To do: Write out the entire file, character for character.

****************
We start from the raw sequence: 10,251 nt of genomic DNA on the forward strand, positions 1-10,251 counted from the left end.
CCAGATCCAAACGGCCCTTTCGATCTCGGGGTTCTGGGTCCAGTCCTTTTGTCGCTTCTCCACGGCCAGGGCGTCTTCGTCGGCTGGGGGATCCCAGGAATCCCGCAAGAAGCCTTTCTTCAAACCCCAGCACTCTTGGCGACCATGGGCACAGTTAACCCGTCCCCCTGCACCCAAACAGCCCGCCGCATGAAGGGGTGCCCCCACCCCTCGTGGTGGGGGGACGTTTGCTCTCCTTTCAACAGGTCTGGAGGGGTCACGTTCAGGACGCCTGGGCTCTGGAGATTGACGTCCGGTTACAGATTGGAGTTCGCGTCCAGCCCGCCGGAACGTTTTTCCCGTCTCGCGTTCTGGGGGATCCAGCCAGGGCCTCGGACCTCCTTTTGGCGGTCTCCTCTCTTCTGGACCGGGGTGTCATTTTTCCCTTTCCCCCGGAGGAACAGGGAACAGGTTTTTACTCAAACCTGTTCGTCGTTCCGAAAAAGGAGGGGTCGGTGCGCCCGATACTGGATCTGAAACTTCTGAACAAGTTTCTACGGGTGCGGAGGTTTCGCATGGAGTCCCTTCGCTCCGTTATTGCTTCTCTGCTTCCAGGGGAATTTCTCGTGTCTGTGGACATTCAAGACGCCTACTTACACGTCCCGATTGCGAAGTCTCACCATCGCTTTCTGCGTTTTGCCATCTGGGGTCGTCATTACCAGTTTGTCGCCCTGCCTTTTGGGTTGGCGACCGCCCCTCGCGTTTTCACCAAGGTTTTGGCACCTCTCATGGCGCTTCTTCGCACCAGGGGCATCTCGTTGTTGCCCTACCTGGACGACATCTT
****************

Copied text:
We start from the raw sequence: 10,251 nt of genomic DNA on the forward strand, positions 1-10,251 counted from the left end.
CCAGATCCAAACGGCCCTTTCGATCTCGGGGTTCTGGGTCCAGTCCTTTTGTCGCTTCTCCACGGCCAGGGCGTCTTCGTCGGCTGGGGGATCCCAGGAATCCCGCAAGAAGCCTTTCTTCAAACCCCAGCACTCTTGGCGACCATGGGCACAGTTAACCCGTCCCCCTGCACCCAAACAGCCCGCCGCATGAAGGGGTGCCCCCACCCCTCGTGGTGGGGGGACGTTTGCTCTCCTTTCAACAGGTCTGGAGGGGTCACGTTCAGGACGCCTGGGCTCTGGAGATTGACGTCCGGTTACAGATTGGAGTTCGCGTCCAGCCCGCCGGAACGTTTTTCCCGTCTCGCGTTCTGGGGGATCCAGCCAGGGCCTCGGACCTCCTTTTGGCGGTCTCCTCTCTTCTGGACCGGGGTGTCATTTTTCCCTTTCCCCCGGAGGAACAGGGAACAGGTTTTTACTCAAACCTGTTCGTCGTTCCGAAAAAGGAGGGGTCGGTGCGCCCGATACTGGATCTGAAACTTCTGAACAAGTTTCTACGGGTGCGGAGGTTTCGCATGGAGTCCCTTCGCTCCGTTATTGCTTCTCTGCTTCCAGGGGAATTTCTCGTGTCTGTGGACATTCAAGACGCCTACTTACACGTCCCGATTGCGAAGTCTCACCATCGCTTTCTGCGTTTTGCCATCTGGGGTCGTCATTACCAGTTTGTCGCCCTGCCTTTTGGGTTGGCGACCGCCCCTCGCGTTTTCACCAAGGTTTTGGCACCTCTCATGGCGCTTCTTCGCACCAGGGGCATCTCGTTGTTGCCCTACCTGGACGACATCTT